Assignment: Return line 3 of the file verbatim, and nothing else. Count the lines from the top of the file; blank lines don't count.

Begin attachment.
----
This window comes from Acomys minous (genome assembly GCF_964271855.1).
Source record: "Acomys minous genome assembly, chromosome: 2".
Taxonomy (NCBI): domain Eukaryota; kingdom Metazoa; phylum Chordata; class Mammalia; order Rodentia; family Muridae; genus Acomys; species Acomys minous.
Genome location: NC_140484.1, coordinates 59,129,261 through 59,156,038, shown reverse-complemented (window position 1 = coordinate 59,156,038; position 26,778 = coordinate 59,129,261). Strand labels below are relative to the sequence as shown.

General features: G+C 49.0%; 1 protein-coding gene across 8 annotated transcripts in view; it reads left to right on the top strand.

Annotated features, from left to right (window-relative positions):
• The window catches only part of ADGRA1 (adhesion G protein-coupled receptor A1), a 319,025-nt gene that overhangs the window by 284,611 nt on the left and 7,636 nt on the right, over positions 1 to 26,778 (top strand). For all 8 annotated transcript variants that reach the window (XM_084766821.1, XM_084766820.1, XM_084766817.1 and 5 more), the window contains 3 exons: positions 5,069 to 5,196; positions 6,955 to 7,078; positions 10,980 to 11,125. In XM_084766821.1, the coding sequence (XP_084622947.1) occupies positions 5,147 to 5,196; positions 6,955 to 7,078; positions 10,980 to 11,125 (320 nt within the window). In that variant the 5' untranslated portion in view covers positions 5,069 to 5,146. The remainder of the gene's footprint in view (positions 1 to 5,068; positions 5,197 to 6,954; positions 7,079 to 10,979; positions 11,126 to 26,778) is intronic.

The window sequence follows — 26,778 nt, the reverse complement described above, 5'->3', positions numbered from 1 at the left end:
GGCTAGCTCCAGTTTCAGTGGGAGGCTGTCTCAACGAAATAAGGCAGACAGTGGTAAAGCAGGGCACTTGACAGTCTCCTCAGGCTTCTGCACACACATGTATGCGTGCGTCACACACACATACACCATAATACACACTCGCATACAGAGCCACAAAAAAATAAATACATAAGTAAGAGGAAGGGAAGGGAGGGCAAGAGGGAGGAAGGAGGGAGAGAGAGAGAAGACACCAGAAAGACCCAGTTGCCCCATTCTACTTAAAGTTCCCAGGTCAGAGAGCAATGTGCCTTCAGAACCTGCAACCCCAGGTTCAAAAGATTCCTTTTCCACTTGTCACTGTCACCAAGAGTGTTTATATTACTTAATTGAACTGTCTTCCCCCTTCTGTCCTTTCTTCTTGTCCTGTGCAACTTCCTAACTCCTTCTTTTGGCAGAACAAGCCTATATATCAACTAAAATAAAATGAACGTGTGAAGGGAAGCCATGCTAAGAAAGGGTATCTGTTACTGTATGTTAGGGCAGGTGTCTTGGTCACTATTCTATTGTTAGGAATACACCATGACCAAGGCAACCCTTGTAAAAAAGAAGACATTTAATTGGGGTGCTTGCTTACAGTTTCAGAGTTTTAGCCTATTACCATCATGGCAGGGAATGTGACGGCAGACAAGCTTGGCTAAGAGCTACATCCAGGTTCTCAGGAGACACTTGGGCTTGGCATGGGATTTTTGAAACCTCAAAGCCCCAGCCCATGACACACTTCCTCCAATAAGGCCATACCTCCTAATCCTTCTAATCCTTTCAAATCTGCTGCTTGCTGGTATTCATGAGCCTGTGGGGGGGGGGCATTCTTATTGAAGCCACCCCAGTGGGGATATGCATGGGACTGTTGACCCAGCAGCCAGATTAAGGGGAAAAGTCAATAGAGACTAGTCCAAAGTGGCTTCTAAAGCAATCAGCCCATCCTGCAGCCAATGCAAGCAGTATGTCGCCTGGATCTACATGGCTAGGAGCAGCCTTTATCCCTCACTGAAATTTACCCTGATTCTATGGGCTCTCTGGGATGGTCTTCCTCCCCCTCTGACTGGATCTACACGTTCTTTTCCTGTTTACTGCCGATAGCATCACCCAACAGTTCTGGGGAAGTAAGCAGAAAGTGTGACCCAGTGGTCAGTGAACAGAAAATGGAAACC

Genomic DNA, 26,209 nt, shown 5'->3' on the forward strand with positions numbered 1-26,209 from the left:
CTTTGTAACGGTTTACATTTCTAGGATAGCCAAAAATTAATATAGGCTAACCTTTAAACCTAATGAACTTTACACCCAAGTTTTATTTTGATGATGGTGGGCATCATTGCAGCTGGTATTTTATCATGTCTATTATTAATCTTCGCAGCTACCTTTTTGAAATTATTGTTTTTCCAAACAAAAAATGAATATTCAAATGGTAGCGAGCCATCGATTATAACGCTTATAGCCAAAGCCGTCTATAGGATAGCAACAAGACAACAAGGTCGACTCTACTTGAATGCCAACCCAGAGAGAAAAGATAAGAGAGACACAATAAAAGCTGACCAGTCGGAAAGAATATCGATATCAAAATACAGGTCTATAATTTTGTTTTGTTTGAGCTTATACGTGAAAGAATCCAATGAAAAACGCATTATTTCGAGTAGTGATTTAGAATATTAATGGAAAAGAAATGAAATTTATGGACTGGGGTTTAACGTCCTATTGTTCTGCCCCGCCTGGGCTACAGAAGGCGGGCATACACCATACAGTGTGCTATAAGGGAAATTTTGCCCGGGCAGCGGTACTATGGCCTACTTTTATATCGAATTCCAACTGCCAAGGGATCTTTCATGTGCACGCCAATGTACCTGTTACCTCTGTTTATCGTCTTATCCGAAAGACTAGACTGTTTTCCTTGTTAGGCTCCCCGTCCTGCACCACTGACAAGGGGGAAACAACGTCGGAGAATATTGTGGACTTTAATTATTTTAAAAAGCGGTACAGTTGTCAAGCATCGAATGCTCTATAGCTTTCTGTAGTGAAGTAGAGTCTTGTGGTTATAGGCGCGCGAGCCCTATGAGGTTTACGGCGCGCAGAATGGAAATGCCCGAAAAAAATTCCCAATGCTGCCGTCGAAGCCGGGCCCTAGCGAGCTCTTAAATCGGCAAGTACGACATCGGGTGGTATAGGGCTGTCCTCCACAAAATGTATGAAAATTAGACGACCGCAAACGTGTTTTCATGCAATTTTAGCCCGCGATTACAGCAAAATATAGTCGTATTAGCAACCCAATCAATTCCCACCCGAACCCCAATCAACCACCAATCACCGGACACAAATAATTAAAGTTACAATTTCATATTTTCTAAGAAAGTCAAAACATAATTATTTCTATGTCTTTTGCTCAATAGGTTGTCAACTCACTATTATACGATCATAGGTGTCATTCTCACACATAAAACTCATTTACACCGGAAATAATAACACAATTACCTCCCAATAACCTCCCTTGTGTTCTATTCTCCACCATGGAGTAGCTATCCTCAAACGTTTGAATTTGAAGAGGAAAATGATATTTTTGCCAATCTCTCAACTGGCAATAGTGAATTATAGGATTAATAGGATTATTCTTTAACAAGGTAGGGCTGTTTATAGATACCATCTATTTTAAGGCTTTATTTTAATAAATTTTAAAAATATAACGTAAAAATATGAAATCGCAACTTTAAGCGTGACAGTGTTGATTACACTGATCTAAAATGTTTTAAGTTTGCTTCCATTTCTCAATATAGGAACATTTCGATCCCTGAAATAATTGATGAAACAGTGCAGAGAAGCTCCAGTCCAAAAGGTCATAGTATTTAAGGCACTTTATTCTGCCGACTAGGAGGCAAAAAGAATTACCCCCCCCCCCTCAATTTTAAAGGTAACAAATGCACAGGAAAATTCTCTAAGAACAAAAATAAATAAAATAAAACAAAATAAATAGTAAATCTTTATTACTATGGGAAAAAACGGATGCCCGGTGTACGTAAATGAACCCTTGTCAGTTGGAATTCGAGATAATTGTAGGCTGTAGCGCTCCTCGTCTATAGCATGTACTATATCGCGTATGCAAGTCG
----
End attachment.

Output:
Taxonomy (NCBI): domain Eukaryota; kingdom Metazoa; phylum Chordata; class Mammalia; order Rodentia; family Muridae; genus Acomys; species Acomys minous.